Reuse Environmental Assessment 2009 (PDF)
Water Re-Use in Round Rock
The City of Round Rock has been irrigating with reclaimed water for years now. In 1998, the first re-use project was put into use after completing a pipeline from the Brushy Creek Regional Wastewater Facility to Forest Creek Golf Club.
The Water Re-Use program was created as an effort to incorporate additional cost savings. The City has taken every advantage to reduce costs by 1) using existing facilities like wastewater forcemains where possible, and 2) starting reuse projects in areas close to the wastewater facilities, which minimizes pipeline lengths and pumping costs.
So, where do we go from here? Currently planned Water Re-Use projects will occur in three phases which will provide re-use water throughout the east side of the City.
Phase I - additional treatment, pumping, chlorination, and storage facilities at the Regional WWTP, and 9,000 linear feet of 8, 16-inch transmission and irrigation lines for irrigating in Old Settlers Park to the Round Rock Youth Baseball Complex.
Phase II - additional storage and pumping facilities along with 22,900 linear feet of 8, & 16-inch transmission main to the Higher Education Center and other parks and schools in the northeast part of the city.
Phase III - 1,500 linear feet of 8-inch transmission main and tie-into an existing force main to Stony Point High School.
The City has acquired Federal Funds to help complete the Phase I project. Currently Phase I is under construction and will begin pumping re-use water around June 2012.
The goal is to provide reclaimed water througout the City, in areas economically practical, and make the most of this often overlooked resource.
Re-use in the Beginning
Water Re-use is an idea whose time has come. It started in the early days of wastewater treatment. Folks began by just letting their wastewater sit in a pit in the ground like a shallow well (a cesspool). While it didnít smell very good it worked as a primitive wastewater treatment plant (WWTP). Later open ponds were used to collect the wastewater, it was discovered that if the ponds remained at a shallow depth, the dissolved oxygen in the pond water would keep the wastewater aerated so then there was no odor to contend with. Periodically the ponds overflowed when they were overly full or when it rained.
It was then someone thought of using the pond overflow to irrigate the crops that were not used for direct human consumption. This "re-used" water went on crops like grasses or grains for livestock, or growing trees, and so forth. This was and still is, a really great use of the water, especially in areas where the weather was dry and water was scarce.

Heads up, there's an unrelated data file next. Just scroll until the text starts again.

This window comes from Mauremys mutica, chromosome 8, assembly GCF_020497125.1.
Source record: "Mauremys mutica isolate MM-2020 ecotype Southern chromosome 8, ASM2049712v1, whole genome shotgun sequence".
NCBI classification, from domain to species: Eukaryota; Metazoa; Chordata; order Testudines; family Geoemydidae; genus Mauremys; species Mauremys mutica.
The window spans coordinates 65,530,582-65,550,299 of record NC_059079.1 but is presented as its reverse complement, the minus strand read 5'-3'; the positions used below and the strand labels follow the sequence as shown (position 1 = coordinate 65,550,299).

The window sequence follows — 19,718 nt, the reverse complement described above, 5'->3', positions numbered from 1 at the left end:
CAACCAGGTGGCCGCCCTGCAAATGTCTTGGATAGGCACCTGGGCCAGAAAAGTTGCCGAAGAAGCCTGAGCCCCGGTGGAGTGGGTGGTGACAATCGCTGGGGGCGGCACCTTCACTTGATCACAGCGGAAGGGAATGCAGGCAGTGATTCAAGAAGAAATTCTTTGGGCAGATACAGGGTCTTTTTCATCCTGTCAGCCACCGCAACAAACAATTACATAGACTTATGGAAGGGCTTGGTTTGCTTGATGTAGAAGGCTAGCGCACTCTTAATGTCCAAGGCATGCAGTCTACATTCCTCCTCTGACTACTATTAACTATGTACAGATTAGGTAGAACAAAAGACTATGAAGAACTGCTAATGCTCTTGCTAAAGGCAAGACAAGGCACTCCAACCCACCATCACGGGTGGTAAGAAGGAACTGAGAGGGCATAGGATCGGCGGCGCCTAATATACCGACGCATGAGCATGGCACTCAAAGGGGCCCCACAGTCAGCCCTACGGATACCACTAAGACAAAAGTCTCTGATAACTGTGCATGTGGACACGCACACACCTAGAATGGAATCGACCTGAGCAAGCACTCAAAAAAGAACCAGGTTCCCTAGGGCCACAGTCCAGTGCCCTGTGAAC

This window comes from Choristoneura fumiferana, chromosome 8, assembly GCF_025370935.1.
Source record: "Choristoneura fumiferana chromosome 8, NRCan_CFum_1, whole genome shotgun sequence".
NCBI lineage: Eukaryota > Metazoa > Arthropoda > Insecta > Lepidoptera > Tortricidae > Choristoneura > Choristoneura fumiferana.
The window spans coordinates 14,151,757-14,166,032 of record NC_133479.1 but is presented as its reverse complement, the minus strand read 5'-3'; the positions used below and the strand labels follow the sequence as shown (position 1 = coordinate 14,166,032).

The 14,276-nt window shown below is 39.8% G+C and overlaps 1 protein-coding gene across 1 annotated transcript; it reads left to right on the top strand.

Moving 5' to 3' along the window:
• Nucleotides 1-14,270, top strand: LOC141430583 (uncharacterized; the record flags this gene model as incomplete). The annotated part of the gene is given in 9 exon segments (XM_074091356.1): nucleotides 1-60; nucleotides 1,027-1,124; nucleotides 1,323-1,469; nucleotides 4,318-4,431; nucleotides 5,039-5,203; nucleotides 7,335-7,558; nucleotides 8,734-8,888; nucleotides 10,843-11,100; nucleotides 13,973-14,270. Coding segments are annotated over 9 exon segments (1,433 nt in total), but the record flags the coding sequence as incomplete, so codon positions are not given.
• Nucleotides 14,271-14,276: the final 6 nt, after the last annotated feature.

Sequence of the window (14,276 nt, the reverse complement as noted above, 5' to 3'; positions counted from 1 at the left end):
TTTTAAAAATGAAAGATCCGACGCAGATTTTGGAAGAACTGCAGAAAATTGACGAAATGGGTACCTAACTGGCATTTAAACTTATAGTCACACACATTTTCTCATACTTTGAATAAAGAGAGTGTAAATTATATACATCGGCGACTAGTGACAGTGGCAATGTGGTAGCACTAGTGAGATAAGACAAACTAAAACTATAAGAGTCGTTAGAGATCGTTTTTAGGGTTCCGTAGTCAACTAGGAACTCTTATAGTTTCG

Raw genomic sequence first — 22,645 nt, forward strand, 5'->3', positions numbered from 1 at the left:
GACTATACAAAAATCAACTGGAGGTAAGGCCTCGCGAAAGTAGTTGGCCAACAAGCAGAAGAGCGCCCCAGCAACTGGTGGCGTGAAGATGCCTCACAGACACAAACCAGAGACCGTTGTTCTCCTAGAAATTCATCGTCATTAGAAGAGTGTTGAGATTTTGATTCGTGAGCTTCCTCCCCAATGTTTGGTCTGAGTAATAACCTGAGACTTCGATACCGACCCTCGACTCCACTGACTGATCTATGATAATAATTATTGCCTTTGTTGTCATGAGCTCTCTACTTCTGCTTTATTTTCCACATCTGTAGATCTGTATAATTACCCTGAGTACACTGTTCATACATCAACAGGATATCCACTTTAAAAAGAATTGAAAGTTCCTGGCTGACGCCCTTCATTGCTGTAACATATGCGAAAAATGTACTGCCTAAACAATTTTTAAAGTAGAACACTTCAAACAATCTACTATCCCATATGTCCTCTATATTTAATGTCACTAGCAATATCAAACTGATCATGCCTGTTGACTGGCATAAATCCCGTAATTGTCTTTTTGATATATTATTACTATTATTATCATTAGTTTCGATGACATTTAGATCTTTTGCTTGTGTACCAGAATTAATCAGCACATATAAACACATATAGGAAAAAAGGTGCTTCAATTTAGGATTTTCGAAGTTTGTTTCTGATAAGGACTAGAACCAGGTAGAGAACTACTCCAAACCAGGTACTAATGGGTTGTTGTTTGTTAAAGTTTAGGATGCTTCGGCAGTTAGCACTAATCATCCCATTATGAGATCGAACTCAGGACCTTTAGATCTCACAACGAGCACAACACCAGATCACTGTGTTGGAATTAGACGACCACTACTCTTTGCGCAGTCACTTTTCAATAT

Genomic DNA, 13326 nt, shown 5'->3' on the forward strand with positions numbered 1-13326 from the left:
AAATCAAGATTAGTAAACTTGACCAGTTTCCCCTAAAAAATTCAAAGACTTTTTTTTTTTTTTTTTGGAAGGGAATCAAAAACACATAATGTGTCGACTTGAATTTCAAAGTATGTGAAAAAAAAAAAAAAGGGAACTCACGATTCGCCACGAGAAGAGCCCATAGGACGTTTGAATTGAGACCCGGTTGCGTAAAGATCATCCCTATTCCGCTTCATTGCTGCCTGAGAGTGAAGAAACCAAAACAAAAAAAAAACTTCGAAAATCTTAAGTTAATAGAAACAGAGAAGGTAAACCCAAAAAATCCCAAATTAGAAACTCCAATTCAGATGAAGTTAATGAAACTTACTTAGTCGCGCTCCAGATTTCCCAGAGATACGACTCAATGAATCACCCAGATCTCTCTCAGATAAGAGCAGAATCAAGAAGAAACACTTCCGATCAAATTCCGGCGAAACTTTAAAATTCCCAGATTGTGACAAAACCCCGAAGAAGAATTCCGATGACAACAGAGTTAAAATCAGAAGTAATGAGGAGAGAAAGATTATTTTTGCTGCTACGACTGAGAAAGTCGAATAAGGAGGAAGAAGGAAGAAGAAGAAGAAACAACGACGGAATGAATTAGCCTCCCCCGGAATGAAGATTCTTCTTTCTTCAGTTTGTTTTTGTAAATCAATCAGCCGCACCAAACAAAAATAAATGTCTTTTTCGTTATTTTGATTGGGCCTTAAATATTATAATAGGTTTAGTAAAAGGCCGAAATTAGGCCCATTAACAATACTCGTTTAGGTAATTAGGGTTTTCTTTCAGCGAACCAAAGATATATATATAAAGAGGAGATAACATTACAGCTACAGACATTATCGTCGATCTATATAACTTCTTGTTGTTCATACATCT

Wastewater is collected and treated in much more sophisticated ways now of course. It is treated to high quality before being discharged back into our waterways. If the water is high quality, then, why discharge it at all? There are some really good reasons why treated wastewater effluent should not go back into the creek system. These reasons have both economic and environmental aspects.
Re-use conserves scarce and precious raw water supplies by using treated wastewater effluent on parklands and by other large users. Using treated wastewater effluent in place of potable drinking water cuts down on use of raw water supplies freeing up supplies for others.
Re-use conserves the drinking water supply, major capital expenditures and future surface water rights acquisitions. Delaying, reducing or eliminating means holding off major capital improvement projects which costs millions and millions of dollars to the taxpayers.
Reclaimed water is a good source of process water for industries to use at a lower cost to the city and industry as well. It is an incentive to economic growth and development.
Re-use helps optimize the resources already in the wastewater treatment process where a lot of money has been spent treating water to a high level of quality.
Re-use provides good irrigation water to large end-users at a lower cost to them and the city. In turn, it reduces peak daily usage and lowers the number of water rationing days.
For more information regarding Water Re-use please contact
David Freireich at 512-671-2756 or via email Re-use Information
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